Razo was hired by CHN in May, succeeding interim CEO Wayne Hellerstedt.

The hospital is in financial dire straits, with less than two weeks cash-on-hand for operations, and has implemented a “reduction of force” plan — essentially layoffs with promises that employees will get their jobs back if the financial situation improves. Other cuts to keep the district solvent are expected.

“I’m not going to say I wasn’t culpable,” Razo said. “I had feelings when I interviewed, and in the first six months, but I didn’t have the information to declare an emergency and stop the wagons. I had been seeing flashing red lights for awhile and didn’t have the courage to confront it.”


Hospital closes ‘hold room’ to cut costs

Curry Health Network’s recently announced cost-reduction strategy is already affecting other agencies, particularly concerning the closure of the “hold room” at Curry General Hospital.

Mentally unstable patients — those with Alzheimer’s, dementia, who are on drugs or have mental illnesses — are stabilized and evaluated in the hold room to determine the best care for their situation. Sometimes they are held for a few hours — perhaps in the case of a lost dementia patient — and can be held for days in more severe cases.

Ken Dukek, CEO of the nonprofit Curry Community Health, said he wasn’t notified until last Friday that the room will be closed.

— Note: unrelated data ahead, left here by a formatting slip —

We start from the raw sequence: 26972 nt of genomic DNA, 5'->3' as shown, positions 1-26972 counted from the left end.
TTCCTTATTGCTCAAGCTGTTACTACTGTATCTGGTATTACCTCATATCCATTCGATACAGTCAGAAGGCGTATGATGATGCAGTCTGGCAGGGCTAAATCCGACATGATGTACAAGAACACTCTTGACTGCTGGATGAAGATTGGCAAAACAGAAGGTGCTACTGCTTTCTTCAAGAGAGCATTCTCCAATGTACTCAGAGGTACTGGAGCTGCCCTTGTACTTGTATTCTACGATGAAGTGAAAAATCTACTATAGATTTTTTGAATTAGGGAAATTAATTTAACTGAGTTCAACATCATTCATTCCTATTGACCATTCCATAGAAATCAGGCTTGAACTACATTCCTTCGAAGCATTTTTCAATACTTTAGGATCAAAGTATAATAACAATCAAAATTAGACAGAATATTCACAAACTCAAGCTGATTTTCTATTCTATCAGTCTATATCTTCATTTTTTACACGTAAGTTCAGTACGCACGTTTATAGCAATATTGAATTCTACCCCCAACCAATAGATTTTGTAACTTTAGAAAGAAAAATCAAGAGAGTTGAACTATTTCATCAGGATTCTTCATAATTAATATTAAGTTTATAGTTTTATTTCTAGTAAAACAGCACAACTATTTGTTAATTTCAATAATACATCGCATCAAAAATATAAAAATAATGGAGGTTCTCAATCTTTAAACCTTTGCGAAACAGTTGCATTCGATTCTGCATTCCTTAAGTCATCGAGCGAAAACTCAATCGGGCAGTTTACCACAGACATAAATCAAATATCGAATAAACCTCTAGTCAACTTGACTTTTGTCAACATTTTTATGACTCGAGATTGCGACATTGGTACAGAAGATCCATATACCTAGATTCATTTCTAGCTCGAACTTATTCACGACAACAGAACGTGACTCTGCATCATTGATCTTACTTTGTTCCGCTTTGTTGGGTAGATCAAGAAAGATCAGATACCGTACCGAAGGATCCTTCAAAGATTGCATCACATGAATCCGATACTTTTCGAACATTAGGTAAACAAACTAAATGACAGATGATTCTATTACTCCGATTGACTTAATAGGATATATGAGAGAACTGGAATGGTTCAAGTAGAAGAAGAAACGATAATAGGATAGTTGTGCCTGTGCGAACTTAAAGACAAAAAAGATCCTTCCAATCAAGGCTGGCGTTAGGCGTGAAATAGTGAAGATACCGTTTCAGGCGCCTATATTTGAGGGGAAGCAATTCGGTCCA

“There was no discussion; it was just a decision the hospital made,” he said. “We were not prepared for it — we had to get in touch with law enforcement and come up with a temporary protocol. We’re in shock. We were not very well prepared to deal with it.”


Officials scratching heads over loose dogs

Curry County Sheriff John Ward and Pennies for Pooches Director Mark Curran are struggling to solve a reoccurring problem of loose dogs in the community

The challenge arises about every two years, and is frustrating of late again, they agree.

Dog-catching typically falls under the auspices of a county animal shelter, which is often under the direction of the Sheriff’s Office. But Curry County spun the shelter off to the non-profit Pennies for Pooches as a cost-saving measure about three years ago.